It’s No Fun Being The Only One Outside The Box


Think-Outside-The-Box1The following is an excerpt from Think Sideways: a game-changing playbook for disruptive thinking by Tamara Kleinberg.

I have the honor of interacting with a lot of different people across the country. Some work in the field of innovation, others are entrepreneurs, and some are college students. Funny thing is that across all types of people I hear the same complaint. I hear people “blame” the other side for not responding well to their ideas. They describe it as feeling like a one-way tennis match where they are constantly serving the ball but no one is on the other side to hit it back. I hear statements like:

“We’re being innovative but they keep shutting it down.”

“I’m bringing ideas to the table but they are so closed-minded and don’t hear them.”

“They are risk adverse and I’m not.”

Sound familiar? “They” are a tough crowd to please, and clearly never see the value in your wildly brilliant, uncharted-terri­tory thinking. But here is where I’m going to push your buttons. “They” are not the problem. You are.

It’s 2007, and my team and I were about to present our new ideas for baby care to one of the largest baby care brands in the US and abroad. We had spent 6 months doing research, brainstorming, and developing a pipeline of new prod­uct ideas. We thought they were brilliant. Our main client thought they were brilliant. So there we stood, behind the podium in the CEO’s boardroom.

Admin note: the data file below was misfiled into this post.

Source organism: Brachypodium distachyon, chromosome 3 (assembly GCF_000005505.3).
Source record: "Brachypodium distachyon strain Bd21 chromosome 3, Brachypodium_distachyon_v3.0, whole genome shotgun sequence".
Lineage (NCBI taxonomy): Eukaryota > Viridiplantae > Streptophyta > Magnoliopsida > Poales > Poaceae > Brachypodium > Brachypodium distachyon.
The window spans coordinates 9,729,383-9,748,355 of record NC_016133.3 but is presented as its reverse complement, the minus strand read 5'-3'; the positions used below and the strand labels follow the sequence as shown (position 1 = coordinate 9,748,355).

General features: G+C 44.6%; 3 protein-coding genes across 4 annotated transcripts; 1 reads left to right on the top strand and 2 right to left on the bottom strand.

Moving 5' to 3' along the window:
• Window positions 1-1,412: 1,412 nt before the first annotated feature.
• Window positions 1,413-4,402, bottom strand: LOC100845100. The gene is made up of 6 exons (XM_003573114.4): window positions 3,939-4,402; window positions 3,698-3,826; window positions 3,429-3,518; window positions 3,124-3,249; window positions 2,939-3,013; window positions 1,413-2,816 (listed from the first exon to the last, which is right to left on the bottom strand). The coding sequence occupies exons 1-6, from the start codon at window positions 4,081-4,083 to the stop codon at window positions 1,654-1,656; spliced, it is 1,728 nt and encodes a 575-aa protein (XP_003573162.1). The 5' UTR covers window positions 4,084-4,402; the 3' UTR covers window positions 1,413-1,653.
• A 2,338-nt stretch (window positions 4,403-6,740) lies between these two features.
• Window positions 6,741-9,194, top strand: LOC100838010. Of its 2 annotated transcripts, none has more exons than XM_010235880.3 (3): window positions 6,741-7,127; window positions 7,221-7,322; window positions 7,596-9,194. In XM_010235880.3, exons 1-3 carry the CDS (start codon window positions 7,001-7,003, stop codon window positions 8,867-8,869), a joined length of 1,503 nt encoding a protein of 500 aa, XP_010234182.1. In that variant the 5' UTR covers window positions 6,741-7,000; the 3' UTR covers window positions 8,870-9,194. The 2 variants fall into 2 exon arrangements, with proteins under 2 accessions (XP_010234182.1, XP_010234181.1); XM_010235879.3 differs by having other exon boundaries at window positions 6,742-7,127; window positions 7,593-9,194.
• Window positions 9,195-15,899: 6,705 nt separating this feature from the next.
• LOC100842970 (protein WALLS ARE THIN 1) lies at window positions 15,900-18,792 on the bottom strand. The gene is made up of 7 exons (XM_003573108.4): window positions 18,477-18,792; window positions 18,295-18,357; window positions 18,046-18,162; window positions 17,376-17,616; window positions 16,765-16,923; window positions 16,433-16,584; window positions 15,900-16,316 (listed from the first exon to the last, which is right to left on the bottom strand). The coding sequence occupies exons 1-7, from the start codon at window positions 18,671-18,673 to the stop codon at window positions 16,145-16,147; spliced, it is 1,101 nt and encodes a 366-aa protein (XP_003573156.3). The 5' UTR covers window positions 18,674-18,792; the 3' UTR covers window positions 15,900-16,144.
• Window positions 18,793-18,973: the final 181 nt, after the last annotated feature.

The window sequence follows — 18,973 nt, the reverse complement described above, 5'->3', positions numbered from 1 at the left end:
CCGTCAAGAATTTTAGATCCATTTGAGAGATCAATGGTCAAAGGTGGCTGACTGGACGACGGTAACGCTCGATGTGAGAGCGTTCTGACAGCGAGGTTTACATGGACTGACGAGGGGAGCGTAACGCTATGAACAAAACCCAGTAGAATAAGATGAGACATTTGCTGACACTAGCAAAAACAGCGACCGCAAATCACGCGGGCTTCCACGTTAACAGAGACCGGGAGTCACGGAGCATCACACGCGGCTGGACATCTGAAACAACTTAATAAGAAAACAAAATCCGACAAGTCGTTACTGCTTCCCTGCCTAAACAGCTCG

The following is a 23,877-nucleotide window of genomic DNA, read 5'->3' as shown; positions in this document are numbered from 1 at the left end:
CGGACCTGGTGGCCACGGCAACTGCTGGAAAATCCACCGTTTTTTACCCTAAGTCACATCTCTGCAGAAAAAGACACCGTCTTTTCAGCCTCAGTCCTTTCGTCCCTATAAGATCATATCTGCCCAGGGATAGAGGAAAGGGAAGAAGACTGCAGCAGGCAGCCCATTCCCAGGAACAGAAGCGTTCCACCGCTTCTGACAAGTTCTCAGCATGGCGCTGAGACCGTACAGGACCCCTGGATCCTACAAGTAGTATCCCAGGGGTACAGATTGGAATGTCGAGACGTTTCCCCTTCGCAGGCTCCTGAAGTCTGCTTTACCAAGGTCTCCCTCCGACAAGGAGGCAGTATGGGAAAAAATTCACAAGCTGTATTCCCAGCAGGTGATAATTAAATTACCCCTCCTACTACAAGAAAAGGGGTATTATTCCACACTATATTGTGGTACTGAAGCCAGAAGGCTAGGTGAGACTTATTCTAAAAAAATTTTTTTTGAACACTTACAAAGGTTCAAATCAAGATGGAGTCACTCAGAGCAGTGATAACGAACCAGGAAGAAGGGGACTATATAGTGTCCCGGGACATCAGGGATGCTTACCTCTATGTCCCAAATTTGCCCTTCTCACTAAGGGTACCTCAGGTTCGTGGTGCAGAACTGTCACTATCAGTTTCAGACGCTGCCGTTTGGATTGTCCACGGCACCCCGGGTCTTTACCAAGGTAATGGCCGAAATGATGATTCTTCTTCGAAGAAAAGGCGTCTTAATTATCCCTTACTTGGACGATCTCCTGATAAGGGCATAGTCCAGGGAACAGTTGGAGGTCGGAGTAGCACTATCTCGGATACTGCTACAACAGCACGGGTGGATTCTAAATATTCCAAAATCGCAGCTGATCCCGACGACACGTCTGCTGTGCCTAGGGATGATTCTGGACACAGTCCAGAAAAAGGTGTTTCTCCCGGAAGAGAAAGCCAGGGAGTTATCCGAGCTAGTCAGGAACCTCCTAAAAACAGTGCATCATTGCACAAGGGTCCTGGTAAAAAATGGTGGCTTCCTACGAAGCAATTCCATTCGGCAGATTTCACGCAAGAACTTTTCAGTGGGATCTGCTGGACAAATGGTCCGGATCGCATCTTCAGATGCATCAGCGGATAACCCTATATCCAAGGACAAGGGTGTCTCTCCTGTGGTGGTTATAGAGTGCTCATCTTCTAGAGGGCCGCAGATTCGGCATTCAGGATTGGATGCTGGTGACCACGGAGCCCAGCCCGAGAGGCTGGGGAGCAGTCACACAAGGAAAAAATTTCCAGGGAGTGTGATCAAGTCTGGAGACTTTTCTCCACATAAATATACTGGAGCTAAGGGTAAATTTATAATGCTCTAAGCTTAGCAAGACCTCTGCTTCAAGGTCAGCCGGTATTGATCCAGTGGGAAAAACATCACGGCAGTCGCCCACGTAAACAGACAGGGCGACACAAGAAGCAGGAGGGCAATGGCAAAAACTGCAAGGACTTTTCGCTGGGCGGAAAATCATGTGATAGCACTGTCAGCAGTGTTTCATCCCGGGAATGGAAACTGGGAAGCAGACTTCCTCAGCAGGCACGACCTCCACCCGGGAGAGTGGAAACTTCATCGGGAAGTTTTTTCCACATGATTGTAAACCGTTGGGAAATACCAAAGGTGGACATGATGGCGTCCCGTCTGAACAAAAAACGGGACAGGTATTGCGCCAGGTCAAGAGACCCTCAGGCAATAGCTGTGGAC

There was barely any space to move because of the oddly large wood conference table surrounded by plush-but-dated swivel chairs. On the walls were the typical oil paintings of past CEOs. We watched as our client, our client’s boss, the boss’s boss, and every other person of note walked into the room, ready to be dazzled with the next big multi-million dollar idea. I was sure we had a few, so I couldn’t wait to get started. I introduced the team and then stood aside as they presented the ideas, one by one.

To my right I kept hearing whispers. At first I thought nothing of it, but after a few slides of rude whispering I tuned in to listen. I couldn’t believe what I was hearing. Mustache man can’t remember his real name, yet I will never forget the Magnum PI mustache covering his face kept leaning into my client and saying things like, “Haven’t we tried that before?” “Didn’t we see that idea in 1999?” “Wasn’t someone working on something similar to that?”